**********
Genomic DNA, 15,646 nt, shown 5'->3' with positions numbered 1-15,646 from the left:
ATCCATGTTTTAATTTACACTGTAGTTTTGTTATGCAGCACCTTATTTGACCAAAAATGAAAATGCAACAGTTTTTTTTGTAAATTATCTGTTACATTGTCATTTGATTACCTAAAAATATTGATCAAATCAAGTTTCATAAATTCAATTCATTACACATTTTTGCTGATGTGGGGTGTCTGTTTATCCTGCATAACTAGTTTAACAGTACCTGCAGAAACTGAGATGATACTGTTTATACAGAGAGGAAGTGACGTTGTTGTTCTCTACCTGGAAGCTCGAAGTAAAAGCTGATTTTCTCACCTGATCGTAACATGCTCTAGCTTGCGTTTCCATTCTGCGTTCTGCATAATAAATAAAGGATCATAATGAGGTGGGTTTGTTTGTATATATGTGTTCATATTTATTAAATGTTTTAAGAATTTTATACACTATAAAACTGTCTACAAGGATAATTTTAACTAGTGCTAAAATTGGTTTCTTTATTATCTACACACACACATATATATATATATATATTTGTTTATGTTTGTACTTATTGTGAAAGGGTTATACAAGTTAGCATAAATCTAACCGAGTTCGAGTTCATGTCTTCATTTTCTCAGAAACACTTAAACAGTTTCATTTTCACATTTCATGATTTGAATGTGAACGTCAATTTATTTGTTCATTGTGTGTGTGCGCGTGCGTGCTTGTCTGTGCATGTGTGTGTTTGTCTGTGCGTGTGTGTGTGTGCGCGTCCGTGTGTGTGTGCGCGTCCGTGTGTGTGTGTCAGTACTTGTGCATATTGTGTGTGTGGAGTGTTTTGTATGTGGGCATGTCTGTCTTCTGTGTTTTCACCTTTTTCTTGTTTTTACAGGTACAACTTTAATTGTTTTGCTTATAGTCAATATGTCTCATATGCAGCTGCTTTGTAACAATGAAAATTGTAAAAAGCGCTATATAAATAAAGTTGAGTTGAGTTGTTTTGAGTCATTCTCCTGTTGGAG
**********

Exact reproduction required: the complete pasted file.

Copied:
Genomic DNA, 15,646 nt, shown 5'->3' with positions numbered 1-15,646 from the left:
ATCCATGTTTTAATTTACACTGTAGTTTTGTTATGCAGCACCTTATTTGACCAAAAATGAAAATGCAACAGTTTTTTTTGTAAATTATCTGTTACATTGTCATTTGATTACCTAAAAATATTGATCAAATCAAGTTTCATAAATTCAATTCATTACACATTTTTGCTGATGTGGGGTGTCTGTTTATCCTGCATAACTAGTTTAACAGTACCTGCAGAAACTGAGATGATACTGTTTATACAGAGAGGAAGTGACGTTGTTGTTCTCTACCTGGAAGCTCGAAGTAAAAGCTGATTTTCTCACCTGATCGTAACATGCTCTAGCTTGCGTTTCCATTCTGCGTTCTGCATAATAAATAAAGGATCATAATGAGGTGGGTTTGTTTGTATATATGTGTTCATATTTATTAAATGTTTTAAGAATTTTATACACTATAAAACTGTCTACAAGGATAATTTTAACTAGTGCTAAAATTGGTTTCTTTATTATCTACACACACACATATATATATATATATATTTGTTTATGTTTGTACTTATTGTGAAAGGGTTATACAAGTTAGCATAAATCTAACCGAGTTCGAGTTCATGTCTTCATTTTCTCAGAAACACTTAAACAGTTTCATTTTCACATTTCATGATTTGAATGTGAACGTCAATTTATTTGTTCATTGTGTGTGTGCGCGTGCGTGCTTGTCTGTGCATGTGTGTGTTTGTCTGTGCGTGTGTGTGTGTGCGCGTCCGTGTGTGTGTGCGCGTCCGTGTGTGTGTGTCAGTACTTGTGCATATTGTGTGTGTGGAGTGTTTTGTATGTGGGCATGTCTGTCTTCTGTGTTTTCACCTTTTTCTTGTTTTTACAGGTACAACTTTAATTGTTTTGCTTATAGTCAATATGTCTCATATGCAGCTGCTTTGTAACAATGAAAATTGTAAAAAGCGCTATATAAATAAAGTTGAGTTGAGTTGTTTTGAGTCATTCTCCTGTTGGAG